Who could have guessed that the biggest trend in haute cuisine today would begin when Spanish chef Ferrán Adria received a nitrous oxide canister intended for making whipped cream, as a gift in 1993? Adria, who was a cook at the three-star restaurant El Bulli since 1984, had been making traditional dishes up until that moment. But what he saw in that canister was the potential to make much more than a popular desert topping. He experimented with putting various liquid and gelatins in the canister to see how they would taste as a foamy paste, instead of a solid, traditional food.
Soon he was making foams from cheese, tomato, asparagus, shellfish, and potato. While the innovative dishes he created using the nitrous oxide canister launched Adria’s career, they also launched a new trend in restaurant dining. For years now, those who had to experience Adria’s flavorful foam creations had to wait for up ro a year for a reservation, fly to Barcelona, and then drive 40 miles to the end of a long mountain road to reach El Bulli in remote Roses anymore.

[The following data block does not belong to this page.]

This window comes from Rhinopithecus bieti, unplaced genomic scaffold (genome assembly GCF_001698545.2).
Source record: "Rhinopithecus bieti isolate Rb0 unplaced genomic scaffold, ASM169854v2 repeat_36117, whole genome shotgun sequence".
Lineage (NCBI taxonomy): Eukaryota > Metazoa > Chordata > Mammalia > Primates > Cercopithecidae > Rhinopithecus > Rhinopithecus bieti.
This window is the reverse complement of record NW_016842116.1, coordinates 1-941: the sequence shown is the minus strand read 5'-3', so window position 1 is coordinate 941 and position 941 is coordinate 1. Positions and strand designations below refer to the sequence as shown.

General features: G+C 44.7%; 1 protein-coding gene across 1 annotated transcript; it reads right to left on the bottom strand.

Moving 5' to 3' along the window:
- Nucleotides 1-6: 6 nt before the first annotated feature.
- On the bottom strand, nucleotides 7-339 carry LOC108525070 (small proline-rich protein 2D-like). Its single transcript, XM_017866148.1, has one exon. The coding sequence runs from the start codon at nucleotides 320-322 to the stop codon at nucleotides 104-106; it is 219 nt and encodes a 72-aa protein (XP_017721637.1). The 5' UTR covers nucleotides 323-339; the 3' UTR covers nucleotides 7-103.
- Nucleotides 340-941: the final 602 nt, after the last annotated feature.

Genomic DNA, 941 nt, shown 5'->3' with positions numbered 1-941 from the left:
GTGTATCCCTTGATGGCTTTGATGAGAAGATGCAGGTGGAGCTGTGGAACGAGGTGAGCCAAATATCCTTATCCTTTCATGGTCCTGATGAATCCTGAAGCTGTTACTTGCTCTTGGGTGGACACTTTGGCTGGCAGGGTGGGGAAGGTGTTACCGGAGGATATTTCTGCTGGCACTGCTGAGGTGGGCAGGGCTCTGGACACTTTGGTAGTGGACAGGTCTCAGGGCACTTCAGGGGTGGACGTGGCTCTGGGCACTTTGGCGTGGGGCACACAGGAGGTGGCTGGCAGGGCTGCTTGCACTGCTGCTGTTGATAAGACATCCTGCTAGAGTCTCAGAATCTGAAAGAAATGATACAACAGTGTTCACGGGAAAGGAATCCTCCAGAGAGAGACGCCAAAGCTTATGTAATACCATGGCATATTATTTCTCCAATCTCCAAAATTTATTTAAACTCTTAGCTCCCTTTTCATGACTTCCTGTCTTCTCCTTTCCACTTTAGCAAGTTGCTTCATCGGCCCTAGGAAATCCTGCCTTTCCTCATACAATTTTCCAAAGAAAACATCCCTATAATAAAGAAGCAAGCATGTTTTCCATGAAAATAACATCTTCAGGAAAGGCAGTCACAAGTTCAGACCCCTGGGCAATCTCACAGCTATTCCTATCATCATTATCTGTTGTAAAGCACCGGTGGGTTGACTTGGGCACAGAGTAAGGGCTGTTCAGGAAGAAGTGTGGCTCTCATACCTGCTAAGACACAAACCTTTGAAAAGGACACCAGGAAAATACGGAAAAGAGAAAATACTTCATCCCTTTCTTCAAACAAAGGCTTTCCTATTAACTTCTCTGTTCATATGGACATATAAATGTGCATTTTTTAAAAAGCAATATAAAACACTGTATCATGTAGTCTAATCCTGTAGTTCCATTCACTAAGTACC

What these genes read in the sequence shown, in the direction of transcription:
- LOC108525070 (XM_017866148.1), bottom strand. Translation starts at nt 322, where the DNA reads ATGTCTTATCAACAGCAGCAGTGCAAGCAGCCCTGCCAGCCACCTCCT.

Fortunately for us, many Adria-trained chefs in American are using his creative techniques and ideas to produce these exciting, new dishes in restaurants inWashington, DC, Miami, and Boston.
Adria has been called the world’s leading promoter of cuisine that reaches outside the limitations of traditional cooking styles. His cooking methods have merged food with art. “I’m not confined by classic techniques,” Adria tells Carole Kotkin, food editor for www.toptastes.com. “I can explain everything to you – except the magic, which is what really matters. The rest is rationale, technique, professionalism. The magic moment when you find that gelatin can be transformed into tagliatelle, I cannot explain.”
Since El Bulli is only open from the end of March to the end of September, Adria spends the remainder of his time perfecting his techniques, experimenting with new dishes, and teaching other chefs about his marvelous discoveries. His apprentices are more than appreciative.